7. Climb a Tower with just 127 steps –
Once up there, though, you’ll realise that Oxford isn’t just about “dreaming spires” – there are many shapes and sizes of tower, dome and college building creating its unique skyline.
8. Visit Museums –
Oxford has a wide variety of brilliant museums to thrill and entertain young kids and adults alike, each with its own specialist area.
Whether it’s dinosaurs and animals, bizarre and fascinating human artefacts from different cultures, art and archaeology, a sprint through local Oxford history, a historic picture gallery or a collection of ancient and modern musical instruments,Oxford museums have it all, offering great variety, and all for free.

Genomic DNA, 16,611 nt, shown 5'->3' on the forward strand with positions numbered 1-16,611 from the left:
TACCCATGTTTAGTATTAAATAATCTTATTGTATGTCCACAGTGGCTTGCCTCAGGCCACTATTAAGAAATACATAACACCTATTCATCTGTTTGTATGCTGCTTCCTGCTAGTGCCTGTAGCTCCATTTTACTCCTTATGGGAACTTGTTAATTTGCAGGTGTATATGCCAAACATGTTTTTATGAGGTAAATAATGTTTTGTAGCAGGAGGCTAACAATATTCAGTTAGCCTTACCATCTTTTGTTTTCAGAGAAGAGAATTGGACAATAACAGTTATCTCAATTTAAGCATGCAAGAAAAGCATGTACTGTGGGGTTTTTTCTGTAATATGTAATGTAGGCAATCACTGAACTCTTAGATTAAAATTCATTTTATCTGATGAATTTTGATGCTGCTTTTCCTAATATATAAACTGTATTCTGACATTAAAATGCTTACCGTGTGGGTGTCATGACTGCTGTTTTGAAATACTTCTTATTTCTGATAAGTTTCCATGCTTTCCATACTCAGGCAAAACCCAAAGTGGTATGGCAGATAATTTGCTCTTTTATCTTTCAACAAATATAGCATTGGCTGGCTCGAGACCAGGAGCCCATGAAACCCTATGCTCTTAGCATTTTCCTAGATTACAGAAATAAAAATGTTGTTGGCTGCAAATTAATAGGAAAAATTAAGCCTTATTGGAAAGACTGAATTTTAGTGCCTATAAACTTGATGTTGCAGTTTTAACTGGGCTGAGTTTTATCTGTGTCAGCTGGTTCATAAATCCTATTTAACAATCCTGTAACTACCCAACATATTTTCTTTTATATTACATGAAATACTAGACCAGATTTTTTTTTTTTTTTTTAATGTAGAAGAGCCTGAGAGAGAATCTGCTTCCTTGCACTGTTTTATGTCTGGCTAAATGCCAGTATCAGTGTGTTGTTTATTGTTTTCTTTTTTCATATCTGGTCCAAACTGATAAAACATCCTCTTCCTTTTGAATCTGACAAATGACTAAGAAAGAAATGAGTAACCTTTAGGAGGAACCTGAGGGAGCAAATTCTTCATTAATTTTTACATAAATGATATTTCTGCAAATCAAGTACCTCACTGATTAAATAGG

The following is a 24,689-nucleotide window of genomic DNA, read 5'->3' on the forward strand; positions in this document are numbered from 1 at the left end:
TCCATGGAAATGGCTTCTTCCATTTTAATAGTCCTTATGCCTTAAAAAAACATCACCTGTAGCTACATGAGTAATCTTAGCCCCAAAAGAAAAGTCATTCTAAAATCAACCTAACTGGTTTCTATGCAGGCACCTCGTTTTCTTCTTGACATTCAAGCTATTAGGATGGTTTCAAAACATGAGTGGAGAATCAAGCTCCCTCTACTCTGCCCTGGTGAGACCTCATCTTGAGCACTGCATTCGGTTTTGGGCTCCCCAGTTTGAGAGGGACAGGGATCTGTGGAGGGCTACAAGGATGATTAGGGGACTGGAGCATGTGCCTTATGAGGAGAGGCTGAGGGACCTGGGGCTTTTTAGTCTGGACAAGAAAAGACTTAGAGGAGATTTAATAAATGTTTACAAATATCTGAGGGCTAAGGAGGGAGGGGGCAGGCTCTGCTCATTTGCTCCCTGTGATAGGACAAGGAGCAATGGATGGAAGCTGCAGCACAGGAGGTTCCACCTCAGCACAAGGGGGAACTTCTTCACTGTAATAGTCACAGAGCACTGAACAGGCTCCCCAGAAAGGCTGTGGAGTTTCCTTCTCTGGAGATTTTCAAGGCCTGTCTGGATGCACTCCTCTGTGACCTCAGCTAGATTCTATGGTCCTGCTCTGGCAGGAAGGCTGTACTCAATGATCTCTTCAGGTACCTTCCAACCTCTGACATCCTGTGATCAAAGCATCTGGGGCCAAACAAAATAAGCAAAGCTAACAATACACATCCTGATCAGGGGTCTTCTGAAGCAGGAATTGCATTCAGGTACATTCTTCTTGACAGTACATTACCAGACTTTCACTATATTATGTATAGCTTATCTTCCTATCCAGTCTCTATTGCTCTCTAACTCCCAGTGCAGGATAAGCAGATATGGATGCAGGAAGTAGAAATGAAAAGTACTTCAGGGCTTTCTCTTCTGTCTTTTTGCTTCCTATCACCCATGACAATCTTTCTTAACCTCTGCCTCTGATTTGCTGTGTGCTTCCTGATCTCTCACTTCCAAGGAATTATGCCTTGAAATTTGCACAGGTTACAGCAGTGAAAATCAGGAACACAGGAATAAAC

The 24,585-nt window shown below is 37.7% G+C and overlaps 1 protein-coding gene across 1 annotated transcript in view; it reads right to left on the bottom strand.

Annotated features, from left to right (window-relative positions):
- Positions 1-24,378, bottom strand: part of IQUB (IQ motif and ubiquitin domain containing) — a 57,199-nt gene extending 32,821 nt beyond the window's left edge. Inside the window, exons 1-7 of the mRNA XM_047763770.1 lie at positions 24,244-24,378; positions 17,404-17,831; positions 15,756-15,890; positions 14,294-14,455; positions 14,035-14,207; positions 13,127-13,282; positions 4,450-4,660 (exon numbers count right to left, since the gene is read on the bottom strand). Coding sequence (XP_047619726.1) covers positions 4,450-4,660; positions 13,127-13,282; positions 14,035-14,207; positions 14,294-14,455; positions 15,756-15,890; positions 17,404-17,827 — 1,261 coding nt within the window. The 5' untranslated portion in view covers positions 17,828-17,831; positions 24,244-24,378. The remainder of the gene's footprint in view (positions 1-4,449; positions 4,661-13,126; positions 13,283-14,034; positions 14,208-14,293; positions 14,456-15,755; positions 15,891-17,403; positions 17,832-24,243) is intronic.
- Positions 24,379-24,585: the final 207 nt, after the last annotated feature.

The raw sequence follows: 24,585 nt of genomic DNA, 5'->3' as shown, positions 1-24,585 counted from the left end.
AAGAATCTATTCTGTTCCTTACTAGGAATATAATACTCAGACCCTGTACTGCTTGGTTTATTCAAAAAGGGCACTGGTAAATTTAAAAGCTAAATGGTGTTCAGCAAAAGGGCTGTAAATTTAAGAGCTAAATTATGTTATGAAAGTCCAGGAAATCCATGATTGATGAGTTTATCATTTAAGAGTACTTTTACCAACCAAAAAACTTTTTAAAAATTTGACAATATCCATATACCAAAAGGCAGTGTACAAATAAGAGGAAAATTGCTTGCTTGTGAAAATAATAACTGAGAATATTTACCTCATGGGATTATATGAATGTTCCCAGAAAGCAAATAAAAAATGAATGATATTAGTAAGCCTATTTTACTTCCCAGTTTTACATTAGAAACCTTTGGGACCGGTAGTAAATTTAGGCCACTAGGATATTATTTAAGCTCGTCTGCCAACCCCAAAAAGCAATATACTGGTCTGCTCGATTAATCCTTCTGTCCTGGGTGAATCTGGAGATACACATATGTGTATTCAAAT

9. Visit Oxford Castle –
Since 2006, however, it has been a great tourist attraction, with lots to see both inside and out (and don’t forget to climb the Castle Mound for more great views of the city). Many of the stories you’ll hear in the Castle give a glimpse of darker side of Oxford’s grisly past.And when all that gets a bit too much, relax in the many shops and restaurants on the site.
10. Hop On & Hop Off Bus Tour –
Going on an open-top bus tour in Oxford is a great way to go further afield for more sightseeing after taking one of our city centre walking tours.
You can catch the bus at several points in Oxford, afield, covering sites which cannot be covered easily by foot. We would highly recommend both a walking tour and a bus tour, as both offer very different experiences of the city.
11. Visit a College –